There were 25,000 retweets to a rightwing agitator calling me “The embarrassment of the whole space program.”
Even the space billionaires joked about how it would be better for me to not come back and maybe they can launch a mission to that effect. How lovely. They would totally have the resources to fire a missile at me and make it look like an accident.
Can we go off record?
Thanks. Thoughts of guillotines crossed my mind. Rusty guillotines. Sorry but you asked for an honest window into my state of mind. Back on record if you so please.
Given everything, “the powers that be” deemed it better to bench me in order to “avoid controversy”, so I had to wait onboard while Paula and Marcus were down there driving around and collecting rocks. Sure it’s easy and doesn’t sound like much fun, but they’re on the goddamn Moon!
There was nothing much to do that morning apart from waiting for them to come back. So I bounced around the cabin, which wasn’t much bigger than a studio flat. Don’t think of it as a sci-fi space station. The place is tiny. Not as fancy nor as large as the International Space Station but its three modules were enough for a sojourn like this. And while small but it felt like the future. Compact but fully automated. One day something like this could be around Mars. And yet I was so mad that this future I dreamt for so long is tarred with the bigotry of the past.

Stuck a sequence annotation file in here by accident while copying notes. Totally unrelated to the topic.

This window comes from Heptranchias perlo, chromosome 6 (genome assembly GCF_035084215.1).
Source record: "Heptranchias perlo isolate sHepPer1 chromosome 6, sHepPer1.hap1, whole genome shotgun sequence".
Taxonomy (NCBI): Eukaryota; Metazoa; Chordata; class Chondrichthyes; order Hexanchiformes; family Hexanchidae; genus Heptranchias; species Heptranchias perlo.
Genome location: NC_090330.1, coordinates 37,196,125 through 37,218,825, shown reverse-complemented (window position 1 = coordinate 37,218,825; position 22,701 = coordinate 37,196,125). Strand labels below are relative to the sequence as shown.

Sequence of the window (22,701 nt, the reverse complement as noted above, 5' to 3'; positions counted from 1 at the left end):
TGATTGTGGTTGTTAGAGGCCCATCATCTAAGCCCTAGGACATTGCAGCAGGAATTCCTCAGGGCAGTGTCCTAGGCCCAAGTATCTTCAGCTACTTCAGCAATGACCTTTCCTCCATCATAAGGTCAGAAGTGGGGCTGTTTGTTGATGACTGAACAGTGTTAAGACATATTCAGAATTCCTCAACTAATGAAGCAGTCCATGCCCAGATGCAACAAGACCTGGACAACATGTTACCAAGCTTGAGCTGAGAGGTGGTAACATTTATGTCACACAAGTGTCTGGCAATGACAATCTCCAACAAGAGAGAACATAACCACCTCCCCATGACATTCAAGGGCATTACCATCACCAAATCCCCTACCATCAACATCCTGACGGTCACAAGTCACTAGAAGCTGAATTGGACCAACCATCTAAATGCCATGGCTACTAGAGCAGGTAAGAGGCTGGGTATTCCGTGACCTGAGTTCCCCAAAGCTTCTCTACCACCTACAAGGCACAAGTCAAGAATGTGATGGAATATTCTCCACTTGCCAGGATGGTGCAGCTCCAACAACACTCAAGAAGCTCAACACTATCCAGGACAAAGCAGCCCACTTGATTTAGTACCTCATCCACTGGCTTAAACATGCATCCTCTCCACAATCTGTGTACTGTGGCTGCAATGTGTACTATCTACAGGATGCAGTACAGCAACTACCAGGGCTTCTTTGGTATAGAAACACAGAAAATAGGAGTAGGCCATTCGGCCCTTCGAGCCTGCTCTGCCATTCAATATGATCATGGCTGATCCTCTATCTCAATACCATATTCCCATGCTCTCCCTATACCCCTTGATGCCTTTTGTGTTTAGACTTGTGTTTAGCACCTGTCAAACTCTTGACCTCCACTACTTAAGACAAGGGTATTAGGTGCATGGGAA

Anger is what I felt. How could I not? I wasn’t planning to be a pivotal chapter in human space exploration but I had hoped to be treated like more than a shameful and embarrassing footnote. But nevertheless, I tried to distract myself. Not successfully. I felt too bored, too restless. On top of that, being on the far side of the Moon I was out of satellite reach, I couldn’t even get my limited bandwidth connection to the internet. Not that I was allowed to post anyway, following the fallout of the last few weeks.
I was alone with nothing but my own thoughts to keep me company, and boy, with friends like those, who needs enemies? I remember my mind was racing, oscillating between all the possibilities awaiting me back home. ‘Have I lost my chance to make a real contribution to lunar exploration? Was my gesture not what the community needed? Oh god, will I be fired? Maybe it won’t be too bad. Maybe I’ll be elevated and recognized as a martyr, right? I was wronged after all!’ Ugh. Me, me, me.